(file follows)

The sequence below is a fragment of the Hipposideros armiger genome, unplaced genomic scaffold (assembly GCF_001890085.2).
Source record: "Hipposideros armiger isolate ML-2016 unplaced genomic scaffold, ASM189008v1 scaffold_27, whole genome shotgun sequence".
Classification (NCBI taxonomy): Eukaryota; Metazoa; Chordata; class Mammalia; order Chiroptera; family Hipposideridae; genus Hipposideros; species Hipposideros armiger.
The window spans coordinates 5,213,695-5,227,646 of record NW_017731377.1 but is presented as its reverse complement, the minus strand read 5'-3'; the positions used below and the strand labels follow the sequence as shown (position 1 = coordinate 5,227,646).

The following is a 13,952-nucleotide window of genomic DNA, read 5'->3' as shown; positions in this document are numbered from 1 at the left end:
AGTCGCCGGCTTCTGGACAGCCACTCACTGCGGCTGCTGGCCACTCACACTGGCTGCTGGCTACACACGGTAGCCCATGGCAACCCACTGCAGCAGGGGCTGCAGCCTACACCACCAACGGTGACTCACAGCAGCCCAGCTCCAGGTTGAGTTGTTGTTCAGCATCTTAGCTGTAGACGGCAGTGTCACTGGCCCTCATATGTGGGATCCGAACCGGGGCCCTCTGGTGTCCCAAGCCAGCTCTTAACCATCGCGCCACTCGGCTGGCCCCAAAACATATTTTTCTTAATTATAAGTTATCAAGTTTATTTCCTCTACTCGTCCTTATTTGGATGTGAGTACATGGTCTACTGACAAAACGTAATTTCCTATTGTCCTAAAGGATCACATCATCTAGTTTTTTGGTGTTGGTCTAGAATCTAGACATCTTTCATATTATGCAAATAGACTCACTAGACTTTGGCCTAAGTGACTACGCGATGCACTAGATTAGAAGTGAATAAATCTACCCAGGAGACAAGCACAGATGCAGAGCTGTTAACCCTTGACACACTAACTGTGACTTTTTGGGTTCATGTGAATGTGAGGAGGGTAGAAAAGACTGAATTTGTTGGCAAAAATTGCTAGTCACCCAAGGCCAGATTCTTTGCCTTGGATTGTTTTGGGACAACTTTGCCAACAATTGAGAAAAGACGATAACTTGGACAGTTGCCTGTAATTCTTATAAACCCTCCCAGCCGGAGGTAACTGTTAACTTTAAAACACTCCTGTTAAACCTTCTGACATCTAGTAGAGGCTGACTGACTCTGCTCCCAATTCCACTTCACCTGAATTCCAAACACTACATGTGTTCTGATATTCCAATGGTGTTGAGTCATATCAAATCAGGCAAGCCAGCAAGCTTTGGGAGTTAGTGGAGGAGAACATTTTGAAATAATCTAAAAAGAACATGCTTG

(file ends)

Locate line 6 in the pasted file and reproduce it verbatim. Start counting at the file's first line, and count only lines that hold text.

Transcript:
AGTCGCCGGCTTCTGGACAGCCACTCACTGCGGCTGCTGGCCACTCACACTGGCTGCTGGCTACACACGGTAGCCCATGGCAACCCACTGCAGCAGGGGCTGCAGCCTACACCACCAACGGTGACTCACAGCAGCCCAGCTCCAGGTTGAGTTGTTGTTCAGCATCTTAGCTGTAGACGGCAGTGTCACTGGCCCTCATATGTGGGATCCGAACCGGGGCCCTCTGGTGTCCCAAGCCAGCTCTTAACCATCGCGCCACTCGGCTGGCCCCAAAACATATTTTTCTTAATTATAAGTTATCAAGTTTATTTCCTCTACTCGTCCTTATTTGGATGTGAGTACATGGTCTACTGACAAAACGTAATTTCCTATTGTCCTAAAGGATCACATCATCTAGTTTTTTGGTGTTGGTCTAGAATCTAGACATCTTTCATATTATGCAAATAGACTCACTAGACTTTGGCCTAAGTGACTACGCGATGCACTAGATTAGAAGTGAATAAATCTACCCAGGAGACAAGCACAGATGCAGAGCTGTTAACCCTTGACACACTAACTGTGACTTTTTGGGTTCATGTGAATGTGAGGAGGGTAGAAAAGACTGAATTTGTTGGCAAAAATTGCTAGTCACCCAAGGCCAGATTCTTTGCCTTGGATTGTTTTGGGACAACTTTGCCAACAATTGAGAAAAGACGATAACTTGGACAGTTGCCTGTAATTCTTATAAACCCTCCCAGCCGGAGGTAACTGTTAACTTTAAAACACTCCTGTTAAACCTTCTGACATCTAGTAGAGGCTGACTGACTCTGCTCCCAATTCCACTTCACCTGAATTCCAAACACTACATGTGTTCTGATATTCCAATGGTGTTGAGTCATATCAAATCAGGCAAGCCAGCAAGCTTTGGGAGTTAGTGGAGGAGAACATTTTGAAATAATCTAAAAAGAACATGCTTG